Population Health Management (PHM) is key to unlocking the shift from reactive treatment to preventative care. While readiness for PHM varies across the country, NHS Bedfordshire, Luton and Milton Keynes (BLMK) ICB is progressing several pilots designed to enhance care for specific patient cohorts and reduce A&E and GP attendances.
PHM uses linked data sets from primary, secondary and community care as well as social care where possible. Our role is to work with ICBs to analyse millions of data records and present information back in ways that are accessible and meaningful for clinicians and their teams. We are working with BLMK ICB to enable them to use PHM to segment their population and develop proactive interventions based on a detailed understanding of patient needs.
Supporting diabetes care
BLMK ICB is approaching the final stages of a pilot programme using PHM to support care for the 67,833 patients with diabetes across the system. In what has been a clinically-led project, we’ve co-designed a dashboard for practices with a multidisciplinary team that gives GPs, pharmacists and community nurses the most relevant information to help them manage their patients. The dashboard – which combines linked data sets and is refreshed daily – allows practices to proactively monitor activities such as whether care processes are being completed, when diagnostic data was last updated, and correlate that with other elements such as the medication patients are receiving and their hospital usage. The live data is particularly useful in monitoring those most at risk of hospital attendance and enabling practices to proactively contact patients and provide support to reduce this risk. The dashboard is due to roll out to all practices early this year.
Social prescribing impact
BLMK is also using PHM to maximise the potential impact of social prescribing by using data analysis to identify which patients are most likely to benefit from and engage with these approaches. At the top level, we are using aggregate data to help BLMK understand existing and predicted use of social prescribing. We’re also drilling down to specific patient cohorts to identify who could benefit from social prescribing based on a mixture of profile data and expert input from social prescribing link workers. Multiple factors such as socio-economic status, long term conditions, past uses of health services, body mass index etc. are scored and applied to identify those most amenable to social prescribing. Although currently still in pilot phase, the aim is that this data will be used to contact patients proactively to offer options which can improve health and wellbeing and ultimately reduce GP and hospital usage. The second phase of the social prescribing pilot is training machine learning to apply weighting to the different factors, using historic data, to help link workers make more informed decisions.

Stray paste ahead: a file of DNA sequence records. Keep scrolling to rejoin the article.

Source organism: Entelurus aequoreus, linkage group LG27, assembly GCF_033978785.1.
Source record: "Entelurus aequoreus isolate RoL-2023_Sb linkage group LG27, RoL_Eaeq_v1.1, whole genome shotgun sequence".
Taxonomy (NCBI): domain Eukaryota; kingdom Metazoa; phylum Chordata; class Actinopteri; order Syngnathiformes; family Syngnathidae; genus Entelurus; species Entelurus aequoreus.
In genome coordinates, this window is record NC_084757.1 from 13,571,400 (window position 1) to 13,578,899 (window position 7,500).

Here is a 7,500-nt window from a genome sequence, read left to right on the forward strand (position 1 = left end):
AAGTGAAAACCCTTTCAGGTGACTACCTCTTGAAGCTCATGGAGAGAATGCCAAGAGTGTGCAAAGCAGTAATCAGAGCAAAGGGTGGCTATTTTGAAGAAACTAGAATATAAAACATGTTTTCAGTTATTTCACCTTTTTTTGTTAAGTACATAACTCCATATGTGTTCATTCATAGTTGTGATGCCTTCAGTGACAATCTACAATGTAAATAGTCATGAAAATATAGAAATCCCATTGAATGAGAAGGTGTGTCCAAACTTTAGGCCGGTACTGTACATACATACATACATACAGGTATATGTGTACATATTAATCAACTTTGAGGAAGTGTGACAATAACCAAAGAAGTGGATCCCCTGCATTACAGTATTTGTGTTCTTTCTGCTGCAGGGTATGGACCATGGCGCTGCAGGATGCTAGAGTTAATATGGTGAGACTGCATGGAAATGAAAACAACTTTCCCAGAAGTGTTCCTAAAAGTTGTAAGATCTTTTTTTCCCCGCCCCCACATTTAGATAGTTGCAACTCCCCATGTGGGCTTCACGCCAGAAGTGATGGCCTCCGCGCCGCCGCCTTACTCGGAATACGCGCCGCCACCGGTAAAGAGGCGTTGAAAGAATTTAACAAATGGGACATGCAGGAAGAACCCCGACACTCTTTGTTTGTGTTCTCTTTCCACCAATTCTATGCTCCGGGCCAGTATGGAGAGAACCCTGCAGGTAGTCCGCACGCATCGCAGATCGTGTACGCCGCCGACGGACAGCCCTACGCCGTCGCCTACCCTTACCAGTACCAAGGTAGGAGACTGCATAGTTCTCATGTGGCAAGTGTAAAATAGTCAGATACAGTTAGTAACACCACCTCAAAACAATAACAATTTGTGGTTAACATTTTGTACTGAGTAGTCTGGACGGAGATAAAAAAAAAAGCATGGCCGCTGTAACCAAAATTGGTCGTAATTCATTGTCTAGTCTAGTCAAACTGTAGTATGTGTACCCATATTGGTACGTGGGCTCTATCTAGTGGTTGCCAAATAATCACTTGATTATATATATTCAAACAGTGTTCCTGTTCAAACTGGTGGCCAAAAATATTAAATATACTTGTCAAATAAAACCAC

COPD and machine learning
Machine learning is also being used in BLMK’s PHM project to reduce the risk of admission to hospital among patients with Chronic Obstructive Pulmonary Disease (COPD). There are over 16,000 patients with COPD across the system with respiratory problems accounting for 11% of total emergency hospital admissions. The first phase of this project is using machine learning to help score individual patients' risk considering 120 different variables, resulting in an accessible dashboard which predicts those most at risk of admissions due to exacerbation of COPD. The dashboard enables clinicians to quickly identify and support those at highest risk. The second phase involves developing a survival analysis model for COPD patients to help improve quality of life and improve how care is monitored. Survival analysis uses statistical data (rather than clinical) to predict how long patients are likely to have before the next event happens. This new model will help equip clinicians with tools to identify when and what types of interventions can have best effect at patient level.
Although PHM has been talked about for some time, its use in frontline care is still relatively new and it will take time for the benefits to be fully reflected in patient outcomes. Linking data sets is not easy and some areas are more advanced than others, but even limited data can provide a strong starting point. With resources in primary care stretched more than ever, ICBs and PCNs have much to gain by gaining a deeper understanding of their population needs and using analytical tools and dashboards to identify and implement proactive interventions which will have the greatest impact for their communities and reduce pressure on health services.
This blog was originally published by Healthcare Leader and can be accessed here.